What is Shell?
In Unix, the shell is a program that interprets commands and acts as an intermediary between the user and the inner workings of the operating system.
It is a command-line interpreter or shell that provides a traditional user interface for the Unix operating system and for Unix-like systems.
It makes basic facilities such as multitasking and piping easy to use, and it adds useful file-specific features such as wildcards and I/O redirection.
The prompt, $, which is called command prompt, is issued by the shell. While the prompt is displayed, you can type a command.
The shell reads your input after you press Enter. It determines the command you want executed by looking at the first word of your input. A word is an unbroken set of characters. Spaces and tabs separate words.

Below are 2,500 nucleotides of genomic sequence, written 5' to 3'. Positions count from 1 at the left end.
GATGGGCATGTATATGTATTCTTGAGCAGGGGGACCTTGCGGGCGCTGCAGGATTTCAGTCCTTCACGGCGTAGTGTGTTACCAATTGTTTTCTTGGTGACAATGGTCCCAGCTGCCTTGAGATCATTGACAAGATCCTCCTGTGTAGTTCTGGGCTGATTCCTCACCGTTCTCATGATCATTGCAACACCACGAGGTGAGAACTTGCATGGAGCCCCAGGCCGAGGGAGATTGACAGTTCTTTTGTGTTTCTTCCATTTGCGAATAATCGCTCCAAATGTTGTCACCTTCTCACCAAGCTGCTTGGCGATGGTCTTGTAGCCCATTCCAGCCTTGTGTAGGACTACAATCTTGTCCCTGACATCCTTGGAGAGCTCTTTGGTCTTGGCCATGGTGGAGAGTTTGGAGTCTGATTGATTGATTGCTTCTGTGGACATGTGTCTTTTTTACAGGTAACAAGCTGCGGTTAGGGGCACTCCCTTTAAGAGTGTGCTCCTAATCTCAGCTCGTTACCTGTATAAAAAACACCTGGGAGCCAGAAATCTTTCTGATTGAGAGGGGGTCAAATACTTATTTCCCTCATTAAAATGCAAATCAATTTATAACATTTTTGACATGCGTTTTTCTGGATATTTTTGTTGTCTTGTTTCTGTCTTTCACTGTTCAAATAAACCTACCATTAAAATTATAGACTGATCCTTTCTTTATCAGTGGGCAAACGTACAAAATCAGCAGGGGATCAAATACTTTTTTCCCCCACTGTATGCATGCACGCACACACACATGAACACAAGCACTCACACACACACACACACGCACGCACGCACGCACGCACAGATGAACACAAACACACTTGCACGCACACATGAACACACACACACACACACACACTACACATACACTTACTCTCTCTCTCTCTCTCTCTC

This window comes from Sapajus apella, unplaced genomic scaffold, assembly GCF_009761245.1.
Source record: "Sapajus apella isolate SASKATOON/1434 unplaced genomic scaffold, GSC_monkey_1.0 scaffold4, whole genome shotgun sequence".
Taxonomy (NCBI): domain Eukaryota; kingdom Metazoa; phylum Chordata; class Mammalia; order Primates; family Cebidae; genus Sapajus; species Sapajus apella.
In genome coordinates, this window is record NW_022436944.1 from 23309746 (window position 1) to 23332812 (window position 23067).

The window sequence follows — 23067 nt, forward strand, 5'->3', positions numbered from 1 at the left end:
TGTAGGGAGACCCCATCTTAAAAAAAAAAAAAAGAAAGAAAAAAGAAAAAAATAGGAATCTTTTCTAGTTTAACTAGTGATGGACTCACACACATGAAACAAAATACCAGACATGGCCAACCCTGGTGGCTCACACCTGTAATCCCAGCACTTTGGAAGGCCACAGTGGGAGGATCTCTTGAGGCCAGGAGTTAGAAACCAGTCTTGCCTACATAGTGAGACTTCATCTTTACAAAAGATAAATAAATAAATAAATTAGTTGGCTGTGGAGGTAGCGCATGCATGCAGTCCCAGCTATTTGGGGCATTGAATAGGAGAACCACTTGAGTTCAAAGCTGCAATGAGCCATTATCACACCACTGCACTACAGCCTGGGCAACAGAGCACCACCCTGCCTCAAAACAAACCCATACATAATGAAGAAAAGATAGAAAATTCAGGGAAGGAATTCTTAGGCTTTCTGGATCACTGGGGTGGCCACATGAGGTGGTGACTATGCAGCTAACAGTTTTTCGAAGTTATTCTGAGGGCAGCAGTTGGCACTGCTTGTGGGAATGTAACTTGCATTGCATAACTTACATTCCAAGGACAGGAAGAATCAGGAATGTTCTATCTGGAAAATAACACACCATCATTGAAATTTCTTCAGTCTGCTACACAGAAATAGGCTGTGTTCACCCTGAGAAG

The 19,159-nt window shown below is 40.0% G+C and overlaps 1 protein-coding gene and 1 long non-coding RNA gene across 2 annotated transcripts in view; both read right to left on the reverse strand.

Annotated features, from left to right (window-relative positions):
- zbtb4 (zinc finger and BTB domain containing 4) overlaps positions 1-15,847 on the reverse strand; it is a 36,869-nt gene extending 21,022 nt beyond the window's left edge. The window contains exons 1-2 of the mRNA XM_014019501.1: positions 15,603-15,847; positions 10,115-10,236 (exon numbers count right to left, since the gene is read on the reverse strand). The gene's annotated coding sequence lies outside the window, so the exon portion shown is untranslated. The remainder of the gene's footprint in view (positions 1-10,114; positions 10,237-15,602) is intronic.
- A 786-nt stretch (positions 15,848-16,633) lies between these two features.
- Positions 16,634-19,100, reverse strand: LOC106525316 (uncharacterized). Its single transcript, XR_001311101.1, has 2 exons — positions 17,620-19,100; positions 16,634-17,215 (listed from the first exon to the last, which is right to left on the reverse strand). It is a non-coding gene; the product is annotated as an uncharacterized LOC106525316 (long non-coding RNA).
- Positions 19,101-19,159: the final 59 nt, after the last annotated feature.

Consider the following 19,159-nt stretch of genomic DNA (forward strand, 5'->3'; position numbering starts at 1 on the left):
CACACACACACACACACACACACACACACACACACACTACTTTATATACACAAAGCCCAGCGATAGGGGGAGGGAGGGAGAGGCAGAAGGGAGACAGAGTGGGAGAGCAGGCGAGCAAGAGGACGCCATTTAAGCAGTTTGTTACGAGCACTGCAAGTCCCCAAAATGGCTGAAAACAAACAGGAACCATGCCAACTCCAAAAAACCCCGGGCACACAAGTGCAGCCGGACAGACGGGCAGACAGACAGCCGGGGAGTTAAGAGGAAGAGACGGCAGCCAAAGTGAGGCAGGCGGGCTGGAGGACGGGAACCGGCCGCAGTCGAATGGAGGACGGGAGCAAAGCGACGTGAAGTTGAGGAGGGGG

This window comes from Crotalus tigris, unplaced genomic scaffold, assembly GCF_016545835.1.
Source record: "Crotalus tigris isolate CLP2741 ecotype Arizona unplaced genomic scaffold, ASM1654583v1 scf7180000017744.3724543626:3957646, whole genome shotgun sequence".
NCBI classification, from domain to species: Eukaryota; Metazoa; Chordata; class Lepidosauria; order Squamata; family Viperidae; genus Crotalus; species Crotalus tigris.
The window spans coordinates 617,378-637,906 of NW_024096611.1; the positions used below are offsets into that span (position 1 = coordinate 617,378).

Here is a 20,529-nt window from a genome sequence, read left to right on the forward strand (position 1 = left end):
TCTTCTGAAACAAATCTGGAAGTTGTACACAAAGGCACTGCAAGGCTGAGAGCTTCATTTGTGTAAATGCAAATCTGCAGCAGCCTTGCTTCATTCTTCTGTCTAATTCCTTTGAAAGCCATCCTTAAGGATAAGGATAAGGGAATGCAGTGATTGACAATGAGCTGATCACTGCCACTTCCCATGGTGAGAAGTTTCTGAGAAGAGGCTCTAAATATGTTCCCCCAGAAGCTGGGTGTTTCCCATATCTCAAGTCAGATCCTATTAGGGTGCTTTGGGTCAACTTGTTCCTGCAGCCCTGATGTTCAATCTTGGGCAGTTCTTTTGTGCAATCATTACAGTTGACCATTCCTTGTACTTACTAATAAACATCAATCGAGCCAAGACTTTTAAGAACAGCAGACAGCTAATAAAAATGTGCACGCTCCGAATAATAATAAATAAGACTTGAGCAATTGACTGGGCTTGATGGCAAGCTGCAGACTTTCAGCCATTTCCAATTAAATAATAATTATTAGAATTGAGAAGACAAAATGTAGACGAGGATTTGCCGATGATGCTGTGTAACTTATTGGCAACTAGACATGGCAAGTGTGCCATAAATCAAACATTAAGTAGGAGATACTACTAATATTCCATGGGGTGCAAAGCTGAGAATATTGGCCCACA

Mon Sep 8 14:03:04 UTC 2014
Types of Shell
There are four common shells in use:
· the Bourne shell
· the Korn shell
· the C shell
· the Bash shell (Bourne Again Shell)
Reletionship Diagram for above four shells
SELECTING A SHELL
When you are provided with a UNIX account,the system administrator chooses a shell for you.
To find out which shell was chosen for you, look at your prompt.
If you have a $ prompt, you’re probably in a Bash, Bourne or a Korn shell.
If you have a % prompt, you’re probably in a C shell.
chsh is the utilitity which allows you to change your default login shell.
It prompts you for the full pathname of the new shell,which is then used as your shell for subsequent logins.
- In order to use
chsh, you must know the full pathnames of the three shells.
Here they are: